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Oral Sex - Questions and Answers

ORAL SEX: WHAT IS IT?

Oral sex refers to oral (mouth and tongue) stimulation of the genitals or other areas of the body. Fellatio refers to oral stimulation of the penis; cunnilingus refers to oral stimulation of the vulva (the external part of the vagina). Anilingus refers to oral stimulation of the anal opening also known as "rimming" or anal oral sex.

The penis is the most sensitive at the tip, or glans, including the frenulum (y-shaped area), the underside of the penis where the glans meets the shaft. The bottom ridge of the glans or the corona is also very sensitive.

The part of the vulva that is frequently stimulated during oral sex is called the clitoris. It’s a small, round lump of tissue about the size of a button, just above the vaginal opening, and is highly sensitive to touch because of the large network of nerve endings. The clitoral glans is covered by a hood when not aroused or when highly aroused. Individuals may prefer to be touched on the hood, which partly covers the clitoris, since the clitoris is highly sensitive to the touch. The clitoris extends into two branches on either side of the vaginal opening about 3.5 inches long and fills with blood when highly aroused.

WHO DOES IT?

Sex surveys and interviews, going back to those conducted by Alfred Kinsey and his colleagues in the 1930s and 1940s, as well as those from recent decades, indicate that this is a sexual behavior practiced by all people across age, race, gender identity, sexual orientation and relationship status.

However, the popularity of oral sex has dramatically increased from the time of Kinsey’s interviews. Results from the National Survey of Sexual Health and Behavior (NSSHB) show 58.9% of Americans 29 and under have ever received oral sex; 83.7% of Americans 30 and over have ever received oral sex (Reece, Herbenick, Fortenberry, Sanders, Schick, Dodge and Middlestadt, 2015).

WHAT PART DOES COMMUNICATION PLAY DURING ORAL SEX?

It’s been said many times before: people need to find a way to communicate with each other in order to enhance their sexual experience. It’s certainly true during oral sex. The receiving partner should communicate their sexual needs. Acknowledging at the beginning that making adjustments is normal and fun. You might find that saying what feels good works well, or you might prefer not to speak but rather to indicate your likes and dislikes in other ways. This could include making sounds or using your hands to help guide or move the person to another place on your body.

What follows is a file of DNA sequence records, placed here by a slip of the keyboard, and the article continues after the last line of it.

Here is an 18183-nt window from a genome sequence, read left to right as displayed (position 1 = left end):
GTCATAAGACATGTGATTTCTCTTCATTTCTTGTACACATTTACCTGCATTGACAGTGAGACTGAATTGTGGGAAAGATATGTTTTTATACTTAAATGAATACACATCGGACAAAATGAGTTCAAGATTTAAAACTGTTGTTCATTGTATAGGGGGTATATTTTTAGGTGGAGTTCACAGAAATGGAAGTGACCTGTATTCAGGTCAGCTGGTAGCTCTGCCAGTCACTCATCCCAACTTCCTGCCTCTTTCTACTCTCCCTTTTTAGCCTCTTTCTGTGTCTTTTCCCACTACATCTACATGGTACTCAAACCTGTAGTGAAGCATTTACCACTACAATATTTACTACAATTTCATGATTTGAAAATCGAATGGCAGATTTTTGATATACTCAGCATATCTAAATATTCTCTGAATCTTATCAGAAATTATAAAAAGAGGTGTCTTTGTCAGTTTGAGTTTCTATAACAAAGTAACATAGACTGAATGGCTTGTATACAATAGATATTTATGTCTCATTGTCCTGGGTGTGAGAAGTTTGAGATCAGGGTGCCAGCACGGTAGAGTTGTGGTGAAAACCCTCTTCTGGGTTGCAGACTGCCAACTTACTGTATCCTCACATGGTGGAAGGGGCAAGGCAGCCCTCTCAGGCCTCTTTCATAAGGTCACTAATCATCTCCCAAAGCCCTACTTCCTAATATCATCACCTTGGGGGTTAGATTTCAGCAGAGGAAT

ORGASM AND WOMEN

Sex surveys of women report that most achieve orgasm more easily from oral or manual stimulation rather than during penetrative intercourse. Because the tongue is soft, warm and lubricated, a woman may find that this provides such intense stimulation that it becomes the best means for achieving orgasm. Each person is unique. For some women, oral sex will become part of a sexual repertoire. For others, it will become the primary sexual behavior of choice.

ARE THERE RISKS ASSOCIATED WITH ORAL GENITAL CONTACT?

Many people feel safe engaging in this behavior because they know there is no risk of pregnancy. There are, however, other considerations. Some STIs (sexually transmitted infections), such as herpes, chlamydia, gonorrhea, HIV, HPV, trichomoniasis and syphilis can be transmitted through oral-genital contact. For example, oral herpes (cold sores) can be transmitted to the genitals and genital herpes can be transmitted to the mouth. The herpes virus can be transmitted without visible sores or an outbreak. HIV may be transmitted through oral genital sex when HIV is in semen, vaginal secretions, or blood that enters the mucus membranes or abrasions in the mouth and throat. HIV is not spread through saliva.